The Washerwoman

The Washerwoman

Thursday, 14 June 2012

Antique Costume and Textiles Auction


Once again, life has been keeping me very busy! Earlier in the year I was working on a Vintage Fashion Auction for Dreweatts and Bloomsbury. Following the sale, life was fairly quiet for a couple of weeks until the phone started ringing again.


One of the calls led me to visit a beautiful old house in Somerset where time had stood still for a very long time. I was asked to assess the value of the contents of dozens of old cardboard shop boxes from the late 19th and early 20th century.


Inside the boxes were sumptuous dresses, coats, skirts, shoes, parasols, oriental costumes, fans, hats, lace and textiles. There was even a photograph of a lady wearing one of the costumes in the early part of last century. The family had an interest in amateur dramatics, so the costumes had been used for plays and of course dressing up over the years at house parties.


Above is an amazing 1920s gold dress which came from the house and was worn at Court. It is now destined for the Collectors Sale at Dreweatts saleroom in Apsley road, Bristol on Tuesday 17th July. The catalogue is available on-line here




As with the previous auction I have been involved in promoting the sale. These are some of the images from the photo shoot we did a few weeks ago. What better place to choose than Heartfelt, the prettiest shop in Clifton!


Please note that some of the accessories belong to Heartfelt and are not for sale at auction.


Photography is by Evie from Karezona and Phil of Maclean photography who can be contacted via these links.





Make up was by the lovely and talented  Louise Mackintosh (07890 407 901) and the styling was by the fabulous Mandy Hawkins at Heartfelt (0117 904 2898) 32 Alma Vale Road, Clifton, Bristol BS8 2HY



 The models gave their time, and were rewarded with tea and cake which is served daily at the shop. They can be contacted via Mandy should you need the ideal gals for a vintage photo shoot!


As well as the "Country House collection" the auction will include items from other private vendors and collections. Below is a hat box believed to have belonged to the famous and extraordinary Duchess of Argyll


Another vendor has consigned her late mother's collection of Hermes accessories, a Chanel suit along with another by Balenciaga. The sale will also include vintage children's costume, lingerie, evening bags and compacts. Do email me at lhasselt@dnfa.com with any questions regarding the sale.

Thursday, 7 June 2012

A visit to Whitewick, Bournville and a grave yard!


This week I have been away for a much overdue visit to this fantastic National Trust house in the Midlands.
For years I have known of the existence of  Whitewick Manor, and thanks to my son for getting us organised we managed to get there at long last.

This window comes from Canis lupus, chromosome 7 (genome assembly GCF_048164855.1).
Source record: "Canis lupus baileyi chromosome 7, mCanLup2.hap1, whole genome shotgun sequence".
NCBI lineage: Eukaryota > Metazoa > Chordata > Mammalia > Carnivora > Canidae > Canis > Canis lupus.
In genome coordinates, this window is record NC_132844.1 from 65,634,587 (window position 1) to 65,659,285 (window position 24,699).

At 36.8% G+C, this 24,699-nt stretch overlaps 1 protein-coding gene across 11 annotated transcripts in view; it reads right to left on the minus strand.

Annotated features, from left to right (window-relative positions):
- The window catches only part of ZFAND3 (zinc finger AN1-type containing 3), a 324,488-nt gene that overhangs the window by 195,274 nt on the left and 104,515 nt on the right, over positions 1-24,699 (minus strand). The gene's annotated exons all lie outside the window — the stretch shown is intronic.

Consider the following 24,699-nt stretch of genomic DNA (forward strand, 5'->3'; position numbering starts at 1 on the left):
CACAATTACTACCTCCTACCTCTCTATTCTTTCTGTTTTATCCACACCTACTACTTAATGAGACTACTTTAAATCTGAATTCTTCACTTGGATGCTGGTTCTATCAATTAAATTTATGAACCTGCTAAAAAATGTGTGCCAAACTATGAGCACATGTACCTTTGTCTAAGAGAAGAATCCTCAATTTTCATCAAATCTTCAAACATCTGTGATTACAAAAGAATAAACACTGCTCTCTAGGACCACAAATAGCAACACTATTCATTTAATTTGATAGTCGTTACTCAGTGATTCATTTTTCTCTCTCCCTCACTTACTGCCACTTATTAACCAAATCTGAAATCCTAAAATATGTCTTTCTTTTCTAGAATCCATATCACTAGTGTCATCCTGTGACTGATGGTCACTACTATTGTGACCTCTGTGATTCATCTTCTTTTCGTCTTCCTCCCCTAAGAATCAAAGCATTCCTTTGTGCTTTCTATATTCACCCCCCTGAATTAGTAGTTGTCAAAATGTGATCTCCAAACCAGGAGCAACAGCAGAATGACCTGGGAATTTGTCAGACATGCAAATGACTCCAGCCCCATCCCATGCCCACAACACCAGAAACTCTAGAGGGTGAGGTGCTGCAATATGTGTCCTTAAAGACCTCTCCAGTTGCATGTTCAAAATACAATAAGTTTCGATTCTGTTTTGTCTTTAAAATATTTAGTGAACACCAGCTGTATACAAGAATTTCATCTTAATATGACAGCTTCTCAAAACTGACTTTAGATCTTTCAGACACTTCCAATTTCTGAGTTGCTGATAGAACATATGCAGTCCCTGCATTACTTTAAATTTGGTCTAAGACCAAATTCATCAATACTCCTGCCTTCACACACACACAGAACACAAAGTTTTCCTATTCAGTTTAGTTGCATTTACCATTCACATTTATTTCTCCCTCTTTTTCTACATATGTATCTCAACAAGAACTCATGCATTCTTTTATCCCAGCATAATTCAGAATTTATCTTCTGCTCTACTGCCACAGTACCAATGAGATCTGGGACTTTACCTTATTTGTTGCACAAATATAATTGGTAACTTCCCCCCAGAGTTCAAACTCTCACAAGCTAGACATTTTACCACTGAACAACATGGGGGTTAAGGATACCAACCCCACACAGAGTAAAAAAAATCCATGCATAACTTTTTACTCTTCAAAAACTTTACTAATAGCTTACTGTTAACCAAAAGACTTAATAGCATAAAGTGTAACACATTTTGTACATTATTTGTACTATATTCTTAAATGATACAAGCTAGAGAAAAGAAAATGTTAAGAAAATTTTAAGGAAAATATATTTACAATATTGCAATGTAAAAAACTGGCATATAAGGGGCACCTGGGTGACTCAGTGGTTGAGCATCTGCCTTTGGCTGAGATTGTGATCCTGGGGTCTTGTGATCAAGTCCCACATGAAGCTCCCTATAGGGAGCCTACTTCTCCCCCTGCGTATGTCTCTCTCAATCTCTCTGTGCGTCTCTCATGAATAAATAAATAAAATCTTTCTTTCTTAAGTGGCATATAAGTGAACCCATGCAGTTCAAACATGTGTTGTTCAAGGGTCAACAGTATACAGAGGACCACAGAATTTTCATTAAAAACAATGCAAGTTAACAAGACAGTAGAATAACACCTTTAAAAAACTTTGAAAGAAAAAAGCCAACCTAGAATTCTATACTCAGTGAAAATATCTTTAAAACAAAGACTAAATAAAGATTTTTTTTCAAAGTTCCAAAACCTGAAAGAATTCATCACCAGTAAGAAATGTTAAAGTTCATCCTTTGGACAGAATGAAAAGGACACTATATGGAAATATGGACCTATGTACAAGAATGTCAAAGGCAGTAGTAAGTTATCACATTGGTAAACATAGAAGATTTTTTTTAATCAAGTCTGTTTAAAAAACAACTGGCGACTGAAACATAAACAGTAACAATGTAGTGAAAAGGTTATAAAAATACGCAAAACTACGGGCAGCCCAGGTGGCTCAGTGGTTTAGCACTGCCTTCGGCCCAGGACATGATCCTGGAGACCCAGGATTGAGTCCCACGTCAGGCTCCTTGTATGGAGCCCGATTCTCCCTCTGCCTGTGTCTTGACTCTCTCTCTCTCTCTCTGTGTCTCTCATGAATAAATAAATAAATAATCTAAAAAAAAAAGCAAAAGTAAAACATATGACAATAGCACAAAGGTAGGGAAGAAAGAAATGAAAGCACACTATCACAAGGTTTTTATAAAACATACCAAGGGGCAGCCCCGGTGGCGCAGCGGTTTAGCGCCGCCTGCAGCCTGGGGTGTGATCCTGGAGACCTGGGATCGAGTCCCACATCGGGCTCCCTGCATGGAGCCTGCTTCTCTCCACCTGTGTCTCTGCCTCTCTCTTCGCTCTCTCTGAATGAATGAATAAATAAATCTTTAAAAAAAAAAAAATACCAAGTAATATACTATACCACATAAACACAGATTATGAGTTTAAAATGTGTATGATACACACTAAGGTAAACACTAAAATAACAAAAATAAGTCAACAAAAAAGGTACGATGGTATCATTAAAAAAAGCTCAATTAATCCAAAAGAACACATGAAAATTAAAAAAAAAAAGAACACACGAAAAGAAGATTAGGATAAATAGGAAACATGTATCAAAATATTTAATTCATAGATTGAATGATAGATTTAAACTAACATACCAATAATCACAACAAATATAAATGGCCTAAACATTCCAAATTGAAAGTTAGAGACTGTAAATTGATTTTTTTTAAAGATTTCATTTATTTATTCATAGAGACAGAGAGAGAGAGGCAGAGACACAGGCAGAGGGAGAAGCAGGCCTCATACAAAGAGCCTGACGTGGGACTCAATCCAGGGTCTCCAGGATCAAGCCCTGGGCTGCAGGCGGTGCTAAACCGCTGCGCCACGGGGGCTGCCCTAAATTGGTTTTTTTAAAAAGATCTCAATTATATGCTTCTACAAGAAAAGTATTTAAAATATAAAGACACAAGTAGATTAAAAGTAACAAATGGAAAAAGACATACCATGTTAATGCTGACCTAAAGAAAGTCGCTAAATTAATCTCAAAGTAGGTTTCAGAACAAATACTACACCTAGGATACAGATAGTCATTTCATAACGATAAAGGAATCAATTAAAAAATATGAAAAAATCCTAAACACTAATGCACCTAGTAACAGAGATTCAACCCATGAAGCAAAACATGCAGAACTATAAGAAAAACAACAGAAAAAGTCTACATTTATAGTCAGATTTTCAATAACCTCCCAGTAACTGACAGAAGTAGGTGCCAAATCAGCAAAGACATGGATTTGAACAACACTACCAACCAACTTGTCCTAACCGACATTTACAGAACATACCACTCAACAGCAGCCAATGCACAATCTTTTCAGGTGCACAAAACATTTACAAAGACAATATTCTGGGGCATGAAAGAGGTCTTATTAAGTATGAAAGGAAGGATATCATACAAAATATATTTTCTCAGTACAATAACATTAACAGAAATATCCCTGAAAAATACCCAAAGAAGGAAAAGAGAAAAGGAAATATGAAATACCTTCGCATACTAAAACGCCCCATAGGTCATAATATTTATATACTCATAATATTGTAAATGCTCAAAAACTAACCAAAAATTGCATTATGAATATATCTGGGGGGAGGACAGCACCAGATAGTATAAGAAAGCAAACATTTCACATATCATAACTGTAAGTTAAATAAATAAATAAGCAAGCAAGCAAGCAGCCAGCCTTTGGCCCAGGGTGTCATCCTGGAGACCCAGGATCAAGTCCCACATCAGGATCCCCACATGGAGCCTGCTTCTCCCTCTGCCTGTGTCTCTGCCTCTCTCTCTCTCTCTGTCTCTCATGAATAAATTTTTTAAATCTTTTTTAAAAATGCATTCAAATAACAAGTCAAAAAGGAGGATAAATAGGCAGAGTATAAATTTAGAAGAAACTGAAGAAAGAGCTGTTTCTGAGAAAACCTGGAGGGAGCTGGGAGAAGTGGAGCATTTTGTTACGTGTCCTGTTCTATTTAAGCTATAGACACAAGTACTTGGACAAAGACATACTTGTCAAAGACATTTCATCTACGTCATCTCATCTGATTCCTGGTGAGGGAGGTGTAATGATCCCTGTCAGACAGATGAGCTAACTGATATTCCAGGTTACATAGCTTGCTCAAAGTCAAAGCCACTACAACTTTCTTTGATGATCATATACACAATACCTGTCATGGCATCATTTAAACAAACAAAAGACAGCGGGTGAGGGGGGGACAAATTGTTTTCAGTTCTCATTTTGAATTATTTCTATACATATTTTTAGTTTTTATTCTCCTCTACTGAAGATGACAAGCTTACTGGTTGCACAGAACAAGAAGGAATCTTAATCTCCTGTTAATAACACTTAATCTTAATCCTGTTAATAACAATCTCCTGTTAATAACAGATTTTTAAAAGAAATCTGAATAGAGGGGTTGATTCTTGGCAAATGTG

The gardens are breathtaking, the small lake is the perfect feature, so serene with the reflection of the shrubs and flowers.



The house was built in 1887, then extended in 1893. Theodore Mander and his wife chose to furnish the house in the Arts and Crafts style, and it remains as a rare example of a house of that time that is virtually unchanged.


Despite its romantic facade, it was in fact one of the very first homes to have electric lighting. The plumbing would have been considered very modern and it also had "central heating".


Sadly, we were unable to take any photos of the inside of the house. The rooms were sumptuous with silk and paper wall coverings by William Morris. His textiles adorn window seats, chairs, beds and windows. My favourite rooms were the day and night nursery with its hand painted decorations, toys and nursery curtains and bed covers.


Every room had beautiful tiled fireplaces, many by William de Morgan, and there were superb paintings from some of the leading artists from that time and earlier.



Next stop was the Bournville "model village" which was built by the Cadbury Family in the late 19th to early 20th century for the factory workers. They were concerned with the health and fitness of their work force, so playing fields, bowling greens and swimming pools were also built.


I loved this row of shops (above) with its interesting roof-line and lack of colourful "modern" advertisements. It was just like walking along a high street in the 1930s.


Within the estate was this beautiful (and much older) building which the Cadbury family moved to the area in the late 19th century. The stunning Selly Manor - sadly closed that day, so we couldn't explore it.



The slightly austere exterior of the Meeting House, just off the Bournville Green (above) and the Rest House which was based on the design of the Yarn Market in Dunster, Somerset.




....and last, but not least a visit to a beautiful and extremely atmospheric graveyard in Harborne


Footpaths criss-cross the area and bluebells and wild garlic are in abundance! Hope you have enjoyed a glimpse into our enjoyable day off from work!